UK loses its largest European stock market title to France

In a sign of the worsening times in the UK, the country has lost its title as Europe’s largest stock market.

A report by Bloomberg on Monday, November 14 said that a combination of a lower pound and concerns over the economy had led the country losing its place on the stock market leadership board.

The French stock market is now worth US$2.823 trillion, slightly higher than the UK at US$2.821 trillion, the gap having narrowed from pre-BREXIT times. Back in 2016, British stocks were collectively worth US$1.5 trillion more than those in France.

Michael Saunders, a former Bank of England policymaker, said: “The need for tax rises and spending cuts wouldn’t be there if Brexit hadn’t reduced the economy’s potential output so much.”

But it is not just BREXIT that has impacted on Britain’s standing with the political turmoil having done its bit to reduce the value of the stock market. The country has yet to recover ground lost following the disastrous mini-budget presented by former Prime Minister Liz Truss and her Chancellor of the Exchequer Kwasi Kwarteng.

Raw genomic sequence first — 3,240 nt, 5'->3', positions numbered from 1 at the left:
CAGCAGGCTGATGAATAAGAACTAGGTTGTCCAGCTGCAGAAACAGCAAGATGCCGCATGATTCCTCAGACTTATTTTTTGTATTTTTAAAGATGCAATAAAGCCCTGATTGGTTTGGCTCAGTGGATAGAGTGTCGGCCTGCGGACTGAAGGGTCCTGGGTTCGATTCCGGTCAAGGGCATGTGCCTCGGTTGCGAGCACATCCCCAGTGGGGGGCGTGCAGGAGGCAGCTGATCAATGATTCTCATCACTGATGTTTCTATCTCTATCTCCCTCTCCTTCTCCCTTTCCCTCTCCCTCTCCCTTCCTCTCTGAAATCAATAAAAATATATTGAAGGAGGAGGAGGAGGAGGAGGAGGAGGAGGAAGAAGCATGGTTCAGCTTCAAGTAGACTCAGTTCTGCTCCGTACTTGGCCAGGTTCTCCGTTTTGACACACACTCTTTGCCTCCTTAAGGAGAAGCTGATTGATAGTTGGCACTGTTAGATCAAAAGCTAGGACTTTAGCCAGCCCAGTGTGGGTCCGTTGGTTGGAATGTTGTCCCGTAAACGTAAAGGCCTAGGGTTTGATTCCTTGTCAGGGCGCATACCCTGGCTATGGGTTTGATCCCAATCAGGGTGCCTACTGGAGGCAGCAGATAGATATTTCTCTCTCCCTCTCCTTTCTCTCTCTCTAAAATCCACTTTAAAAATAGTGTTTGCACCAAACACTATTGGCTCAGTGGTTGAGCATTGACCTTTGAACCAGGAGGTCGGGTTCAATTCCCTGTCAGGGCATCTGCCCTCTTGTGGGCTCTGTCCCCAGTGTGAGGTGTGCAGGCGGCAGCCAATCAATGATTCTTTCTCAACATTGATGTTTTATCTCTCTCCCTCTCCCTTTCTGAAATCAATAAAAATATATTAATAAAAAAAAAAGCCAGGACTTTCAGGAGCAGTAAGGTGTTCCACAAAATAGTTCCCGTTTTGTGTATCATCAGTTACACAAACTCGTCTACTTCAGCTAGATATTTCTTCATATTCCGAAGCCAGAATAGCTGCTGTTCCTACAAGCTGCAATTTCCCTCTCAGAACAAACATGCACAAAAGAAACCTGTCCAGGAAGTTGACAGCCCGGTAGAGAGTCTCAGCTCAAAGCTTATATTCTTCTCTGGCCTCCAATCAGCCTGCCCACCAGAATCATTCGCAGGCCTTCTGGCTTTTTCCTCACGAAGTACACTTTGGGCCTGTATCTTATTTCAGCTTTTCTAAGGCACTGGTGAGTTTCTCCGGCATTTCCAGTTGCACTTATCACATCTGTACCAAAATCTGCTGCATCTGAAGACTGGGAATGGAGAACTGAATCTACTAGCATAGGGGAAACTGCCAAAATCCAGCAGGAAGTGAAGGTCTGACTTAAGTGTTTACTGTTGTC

France for its part has benefitted from BREXIT with a number of European Union organisations relocating to the country, as well managing to attract more foreign investment than any other country on the continent.

According to the South China Morning Post Britain is also losing out to French companies in the lucrative premium products marketing in China. Luxury brands like Louis Vuitton (LVMH SE) and Gucci owner Kering SA are said to be riding a wave of optimism that Chinese shoppers will be eager to spend as Coronavirus restrictions ease.

Although many British companies have prospered under BREXIT, many more have suffered as BREXIT and other local economic issues take their toll.

This year the FTSE 100 has managed to retain value but the FTSE 250 has lost more than 15 per cent and some individual retail companies up to 40 per cent.    

The UK losing its largest European stock market title is more about the UK’s fall rather than France’s rise with currency fluctuations playing a significant role.  


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Written by

Peter McLaren-Kennedy

Originally from South Africa, Peter is based on the Costa Blanca and is a web reporter for the Euro Weekly News covering international and Spanish national news. Got a news story you want to share? Then get in touch at [email protected]

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